Because the majority of mutations that account for DC is X-linked, males are affected more frequently than females [6]. Symptoms often manifest during childhood, but due to the above mentioned heterogeneity, age at symptom onset, symptoms themselves and severity may vary widely.

Sex distribution
Age distribution

Pathophysiology

Chromosomes consist of DNA strands whose ends are formed by non-coding sequence repeats called telomeres. In humans, they may measure several thousand base pairs. However, during DNA replication after successful mitosis, telomeres are shortened. At one point, telomeres are too short for further cell division, chromosomal stability can no longer be guaranteed and cells either remain in a senescent state of indivisibility or undergo apoptosis to avoid malignant degeneration. Indeed, telomere shortening seems to be the molecular basis of aging.

Telomerase is an enzyme capable of adding telomeric sequence repeats to shortened telomeres. It thus prolongs the life cycle of cells, particularly of stem cells and germ cells, and contributes to cellular cancer prevention. Telomerase dysfunctions will mainly affect tissues with fast rates of cell division, e.g., skin, skin appendages, mucosa and bone marrow - those tissues showing symptoms of DC. So far, all gene mutations that have been identified as possible triggers of DC could be linked to telomerase function, telomere protection and replication [7] [8]. DKC1, TERC and TERT gene products are part of the telomerase complex, while other affected proteins fulfill additional functions, e.g., telomere protection. Consequently, dysfunction of proteins defective in DC patients leads to reduced telomerase activity, premature telomere shortening and cellular senescence [9]. In fact, telomeric DNA in DC patients is significantly shorter than in healthy controls of the same age.

In detail, DKC1 encodes for dyskerin, a protein involved in ribosomal RNA metabolism that forms part of the telomerase complex. More than 50 DKC1 mutations have been described so far. Mutations in TERC affect the telomerase RNA component and this molecule serves as the template for telomere replication. TERT, telomerase reverse transcriptase, forms the catalytic subunit of the telomerase complex.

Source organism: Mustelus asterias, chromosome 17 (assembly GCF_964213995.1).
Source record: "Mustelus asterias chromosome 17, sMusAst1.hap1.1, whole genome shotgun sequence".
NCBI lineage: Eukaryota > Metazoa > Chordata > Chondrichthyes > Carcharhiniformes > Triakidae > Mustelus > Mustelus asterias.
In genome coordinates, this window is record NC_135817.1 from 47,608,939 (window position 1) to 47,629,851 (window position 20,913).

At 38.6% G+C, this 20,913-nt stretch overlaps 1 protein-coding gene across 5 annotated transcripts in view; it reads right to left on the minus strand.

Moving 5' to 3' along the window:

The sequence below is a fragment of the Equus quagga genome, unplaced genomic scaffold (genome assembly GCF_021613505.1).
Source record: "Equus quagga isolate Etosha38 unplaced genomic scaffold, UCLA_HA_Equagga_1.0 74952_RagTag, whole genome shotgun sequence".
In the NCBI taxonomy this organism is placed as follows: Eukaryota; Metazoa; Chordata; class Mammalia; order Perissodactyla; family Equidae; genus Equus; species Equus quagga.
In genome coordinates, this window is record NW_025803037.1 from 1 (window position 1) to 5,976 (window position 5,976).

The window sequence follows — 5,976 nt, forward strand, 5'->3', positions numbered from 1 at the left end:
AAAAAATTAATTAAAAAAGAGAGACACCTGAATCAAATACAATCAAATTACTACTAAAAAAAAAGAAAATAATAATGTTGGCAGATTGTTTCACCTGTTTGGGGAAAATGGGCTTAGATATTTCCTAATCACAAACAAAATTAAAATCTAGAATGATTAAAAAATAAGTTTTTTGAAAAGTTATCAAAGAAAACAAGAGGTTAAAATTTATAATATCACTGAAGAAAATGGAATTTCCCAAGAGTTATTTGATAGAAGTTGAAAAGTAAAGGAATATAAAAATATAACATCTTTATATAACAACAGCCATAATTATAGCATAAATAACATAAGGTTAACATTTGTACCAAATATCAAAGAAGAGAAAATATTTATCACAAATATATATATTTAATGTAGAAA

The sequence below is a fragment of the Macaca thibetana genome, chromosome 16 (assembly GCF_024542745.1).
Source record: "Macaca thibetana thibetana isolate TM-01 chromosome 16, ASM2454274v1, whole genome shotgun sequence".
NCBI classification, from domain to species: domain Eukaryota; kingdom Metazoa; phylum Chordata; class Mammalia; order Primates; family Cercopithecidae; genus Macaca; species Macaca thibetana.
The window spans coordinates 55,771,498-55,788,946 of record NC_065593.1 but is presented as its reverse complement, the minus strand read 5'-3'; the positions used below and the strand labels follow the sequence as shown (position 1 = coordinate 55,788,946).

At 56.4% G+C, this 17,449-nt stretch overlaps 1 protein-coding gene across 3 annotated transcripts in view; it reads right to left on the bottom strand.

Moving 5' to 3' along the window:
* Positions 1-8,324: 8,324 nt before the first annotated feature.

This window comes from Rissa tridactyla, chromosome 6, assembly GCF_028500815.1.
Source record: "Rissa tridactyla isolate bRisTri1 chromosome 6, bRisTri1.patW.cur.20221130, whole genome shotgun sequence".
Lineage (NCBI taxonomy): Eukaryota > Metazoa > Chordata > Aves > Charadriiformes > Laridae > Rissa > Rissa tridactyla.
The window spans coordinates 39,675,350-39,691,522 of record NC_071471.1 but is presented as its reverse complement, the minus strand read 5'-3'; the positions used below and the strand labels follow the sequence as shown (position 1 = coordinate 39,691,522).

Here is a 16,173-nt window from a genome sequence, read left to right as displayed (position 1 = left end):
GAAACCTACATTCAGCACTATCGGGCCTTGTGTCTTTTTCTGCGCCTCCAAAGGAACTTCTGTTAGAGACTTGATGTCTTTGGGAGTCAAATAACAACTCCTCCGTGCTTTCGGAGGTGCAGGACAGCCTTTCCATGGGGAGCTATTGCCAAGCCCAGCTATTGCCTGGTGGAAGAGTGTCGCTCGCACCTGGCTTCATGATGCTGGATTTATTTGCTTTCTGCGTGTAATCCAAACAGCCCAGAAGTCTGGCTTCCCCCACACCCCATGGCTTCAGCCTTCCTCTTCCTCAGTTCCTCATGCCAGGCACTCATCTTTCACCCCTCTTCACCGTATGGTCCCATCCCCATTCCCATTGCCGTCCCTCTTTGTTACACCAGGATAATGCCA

Prevention

No preventive measures can be recommended.

Families with known problems of DC may benefit from genetic counseling.

Summary

Dyskeratosis congenita (DC) is a general term utilized for a variety of genetic disorders whose most characteristic symptoms are excess skin pigmentation, nail dystrophy and mucosal leukoplakia. Disease progress often consists in malignant degeneration of precancerous mucosal lesions, development of squamous cell carcinoma, pulmonary fibrosis or lung cancer [1]. Also, the majority of DC patients eventually suffers from bone marrow failure and possibly subsequent hematologic malignancies

Because DC may be triggered by different gene mutations, it may be inherited with an X-linked or autosomal trait, in form of a dominant or recessive allele. To date, ten mutations affecting function and activity of telomerase or associated proteins have been described as potential causes of DC. Presumably, additional mutations may also account for DC since there is a considerable share of DC patients who does not display any of the known gene defects. These mutations lead to premature telomere shortening, tissue and stem cell senescence and predisposition for cancer [2].

The main cause of death in DC patients is bone marrow failure. Only a hematopoietic stem cell transplantation may be effective in avoiding it and in improving the patient's prognosis [3]. Otherwise, there is no causative treatment for DC and only palliative therapy can be provided.

Patient Information

Dyskeratosis congenita (DC) is a general term for genetic disorders associated with premature aging of cells.

Causes

Distinct gene mutations may trigger DC. All these mutations interfere with telomere protection and replication, whereby telomeres are non-coding DNA sequences that confer stability to chromosomes. Each time a cell divides, these telomeres are shortened a little bit. After a determined number of divisions, a cell cannot divide any longer without an increased risk for malignant degeneration and cancer development. Thus, the cell initiates what is called a programmed cell death. However, there are certain cell types that need to maintain their ability to divide, particularly stem cells located in the bone marrow. These cells dispose of an enzyme called telomerase whose function is to re-extend shortened telomeres. Telomerase activity is reduced in DC patients, telomeres are shortened prematurely and cells tend to age much faster than in healthy individuals.

Symptoms